Sep 29, 2009

Low Temperature

Mode of Action:

The effect of low temperatures on microorganisms depends on the particular microbe and the intensity of application. For example, at temperatures of ordinary refrigerators (0 ˚ C), the metabolic rate of some microbes is so reduced that they cannot reproduce or synthesize toxins. In other words, ordinary refrigeration has a bacteriostatic effect, but does not kill many microbes. Heat is much more effective than cold at killing microorganism.


Yet psychrotrophs do grow slowly at refrigerator temperatures and will alter the appearance and taste of foods after a time. For example, a single microbe reproducing only three times a day would reach a population of more than 2 million within a week.

Advantage by Medical Point of View:

Pathogenic bacteria generally will not grow at refrigerator temperature.

Uses of Cold temperature:

Refrigeration is used to prevent food spoilage. Freezing, drying, and freeze-drying are used to preserve both foods and microorganism, but these methods do not achieve sterilization.

Optimum Conditions:

Surprisingly, some bacteria can grow at temperatures several degrees below freezing. Most foods remain unfrozen until -2oC or lower. Rapidly attained subfreezing temperatures tend to render microbes dormant but do not necessarily kill them. Slow freezing is more harmful to bacteria; the ice crystals that form and grow disrupt the cellular and molecular structure of the bacteria. Thawing, being inherently slower is actually the more damaging part of a freeze-thaw cycle. Once frozen, one third of the population of some vegetative bacteria might survive a year, whereas other species might have very few survivors after this time.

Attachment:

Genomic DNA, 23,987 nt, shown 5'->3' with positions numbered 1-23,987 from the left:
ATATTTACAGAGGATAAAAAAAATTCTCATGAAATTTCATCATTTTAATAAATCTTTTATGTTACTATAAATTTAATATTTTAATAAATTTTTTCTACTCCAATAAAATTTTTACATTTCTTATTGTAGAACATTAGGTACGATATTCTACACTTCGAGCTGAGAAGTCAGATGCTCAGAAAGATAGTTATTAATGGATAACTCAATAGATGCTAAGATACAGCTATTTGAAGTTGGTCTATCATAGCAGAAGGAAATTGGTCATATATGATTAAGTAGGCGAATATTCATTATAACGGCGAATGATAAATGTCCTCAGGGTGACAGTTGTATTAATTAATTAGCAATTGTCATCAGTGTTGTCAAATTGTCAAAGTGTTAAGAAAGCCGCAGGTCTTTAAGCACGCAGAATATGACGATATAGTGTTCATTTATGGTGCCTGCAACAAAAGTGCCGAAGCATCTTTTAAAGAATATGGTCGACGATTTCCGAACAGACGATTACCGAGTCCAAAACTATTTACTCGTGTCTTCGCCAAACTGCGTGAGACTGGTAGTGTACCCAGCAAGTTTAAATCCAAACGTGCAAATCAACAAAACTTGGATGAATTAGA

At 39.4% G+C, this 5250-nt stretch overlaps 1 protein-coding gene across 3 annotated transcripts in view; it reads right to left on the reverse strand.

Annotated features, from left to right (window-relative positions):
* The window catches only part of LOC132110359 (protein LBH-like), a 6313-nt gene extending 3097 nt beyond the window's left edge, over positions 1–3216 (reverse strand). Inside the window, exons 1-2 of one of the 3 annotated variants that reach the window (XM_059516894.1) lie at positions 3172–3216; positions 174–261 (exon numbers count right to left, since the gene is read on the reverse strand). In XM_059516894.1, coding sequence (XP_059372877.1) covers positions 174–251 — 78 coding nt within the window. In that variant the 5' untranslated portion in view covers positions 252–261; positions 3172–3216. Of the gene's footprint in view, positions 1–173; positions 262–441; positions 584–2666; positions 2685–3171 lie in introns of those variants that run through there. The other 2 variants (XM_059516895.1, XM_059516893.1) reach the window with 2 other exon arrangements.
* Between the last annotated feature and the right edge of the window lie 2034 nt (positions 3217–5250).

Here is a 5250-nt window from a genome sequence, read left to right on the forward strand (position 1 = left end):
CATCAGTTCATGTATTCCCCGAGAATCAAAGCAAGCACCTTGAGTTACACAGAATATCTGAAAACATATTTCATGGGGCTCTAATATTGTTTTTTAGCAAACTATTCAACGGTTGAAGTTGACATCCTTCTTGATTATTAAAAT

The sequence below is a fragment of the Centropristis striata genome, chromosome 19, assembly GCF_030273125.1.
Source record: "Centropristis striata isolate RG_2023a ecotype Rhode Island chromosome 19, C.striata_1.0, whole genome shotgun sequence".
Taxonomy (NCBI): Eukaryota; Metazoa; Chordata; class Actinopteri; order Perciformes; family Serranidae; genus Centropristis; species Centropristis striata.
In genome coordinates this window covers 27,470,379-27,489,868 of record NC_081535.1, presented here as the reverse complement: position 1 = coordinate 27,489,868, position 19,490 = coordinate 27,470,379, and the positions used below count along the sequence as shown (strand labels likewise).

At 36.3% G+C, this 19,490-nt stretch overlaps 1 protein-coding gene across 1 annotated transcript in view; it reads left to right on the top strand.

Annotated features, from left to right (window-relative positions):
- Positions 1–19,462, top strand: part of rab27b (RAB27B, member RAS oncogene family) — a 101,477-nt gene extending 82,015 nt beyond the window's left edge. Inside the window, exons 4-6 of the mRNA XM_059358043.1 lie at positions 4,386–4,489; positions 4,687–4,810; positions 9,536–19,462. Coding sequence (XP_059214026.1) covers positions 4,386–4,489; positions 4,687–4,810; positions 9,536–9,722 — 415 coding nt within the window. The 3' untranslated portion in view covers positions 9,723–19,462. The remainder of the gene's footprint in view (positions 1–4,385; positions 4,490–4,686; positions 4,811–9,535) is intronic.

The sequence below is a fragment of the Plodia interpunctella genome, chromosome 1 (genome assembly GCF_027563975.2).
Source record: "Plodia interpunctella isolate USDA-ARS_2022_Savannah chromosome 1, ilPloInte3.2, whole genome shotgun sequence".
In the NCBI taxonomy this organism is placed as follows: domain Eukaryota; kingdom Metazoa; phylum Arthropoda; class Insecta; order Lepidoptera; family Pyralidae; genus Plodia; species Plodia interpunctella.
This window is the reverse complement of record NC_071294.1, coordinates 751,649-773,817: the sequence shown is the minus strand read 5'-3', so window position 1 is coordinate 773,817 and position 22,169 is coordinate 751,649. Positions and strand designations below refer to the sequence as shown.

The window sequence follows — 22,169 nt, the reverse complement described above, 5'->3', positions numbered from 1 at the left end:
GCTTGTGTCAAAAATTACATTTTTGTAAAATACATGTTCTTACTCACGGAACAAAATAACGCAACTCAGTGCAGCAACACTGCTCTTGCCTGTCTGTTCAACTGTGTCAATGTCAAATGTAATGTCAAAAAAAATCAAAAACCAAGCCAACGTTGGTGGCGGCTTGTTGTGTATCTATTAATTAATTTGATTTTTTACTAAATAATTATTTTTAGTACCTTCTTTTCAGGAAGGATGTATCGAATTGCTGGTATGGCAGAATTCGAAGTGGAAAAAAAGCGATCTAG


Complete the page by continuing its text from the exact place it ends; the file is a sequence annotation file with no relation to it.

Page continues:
Results of Low Temperature Treatment:

Many eukaryotic parasites, such as the roundworms that cause trichinosis, are killed by several days of freezing temperatures.


Many fresh foods can be prevented from spoiling by keeping them at 5 ° C (ordinary refrigerator temperature).


However, storage should be limited to a few days because some bacteria and molds continue to grow at this temperature. To convince yourself of this, recall some of the strange things you have found growing on left over of the back of your refrigerator. In rare instances strains of Clostridium botulinum have been found growing and producing lethal toxins in a refrigerator when the organism were deep within a container of food, where anaerobic conditions exist.


Uses of Freezing:

Freezing at -20 ° C is used to preserve foods in homes and in the food industry. Although freezing does not sterilize foods, it does significantly slow the rate of chemical reactions so that microorganism does not cause food to spoil. Frozen foods should not be thawed and refrozen. Repeated freezing and thawing of foods causes large ice crystals to form in the foods during slow freezing. Cell membranes in the foods are ruptured, and nutrients leak out. The texture of foods is thus altered, and they become less palatable. It also allows bacteria to multiply while food is thawed, making the food more susceptible to bacterial degradation.

Freezing can be used to preserve microorganisms, but this requires a much lower temperature than that used for food preservation. Microorganism are usually suspended in glycerol or protein to prevent the formation of large ice crystal (which could puncture cells), cooled with solid carbon dioxide (dry ice) to a temperature of -78 ° C, and then held there. Alternatively, they can be placed in liquid nitrogen and cooled to – 180 ° C.

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